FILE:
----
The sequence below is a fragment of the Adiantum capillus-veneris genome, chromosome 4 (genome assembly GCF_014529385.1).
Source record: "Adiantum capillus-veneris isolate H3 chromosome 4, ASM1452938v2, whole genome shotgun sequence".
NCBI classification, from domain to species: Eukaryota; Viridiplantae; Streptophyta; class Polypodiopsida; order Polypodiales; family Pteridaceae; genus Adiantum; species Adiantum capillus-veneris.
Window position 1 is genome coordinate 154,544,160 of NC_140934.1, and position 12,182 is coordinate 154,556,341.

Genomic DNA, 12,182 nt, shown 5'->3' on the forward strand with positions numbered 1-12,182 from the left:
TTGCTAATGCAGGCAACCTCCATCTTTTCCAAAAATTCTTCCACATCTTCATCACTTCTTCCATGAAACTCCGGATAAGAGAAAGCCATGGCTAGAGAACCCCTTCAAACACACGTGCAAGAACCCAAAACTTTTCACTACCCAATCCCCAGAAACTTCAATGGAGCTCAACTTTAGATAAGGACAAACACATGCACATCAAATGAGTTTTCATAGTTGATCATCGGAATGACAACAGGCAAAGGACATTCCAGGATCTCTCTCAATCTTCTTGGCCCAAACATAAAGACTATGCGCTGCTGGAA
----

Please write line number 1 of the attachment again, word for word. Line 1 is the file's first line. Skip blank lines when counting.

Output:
The sequence below is a fragment of the Adiantum capillus-veneris genome, chromosome 4 (genome assembly GCF_014529385.1).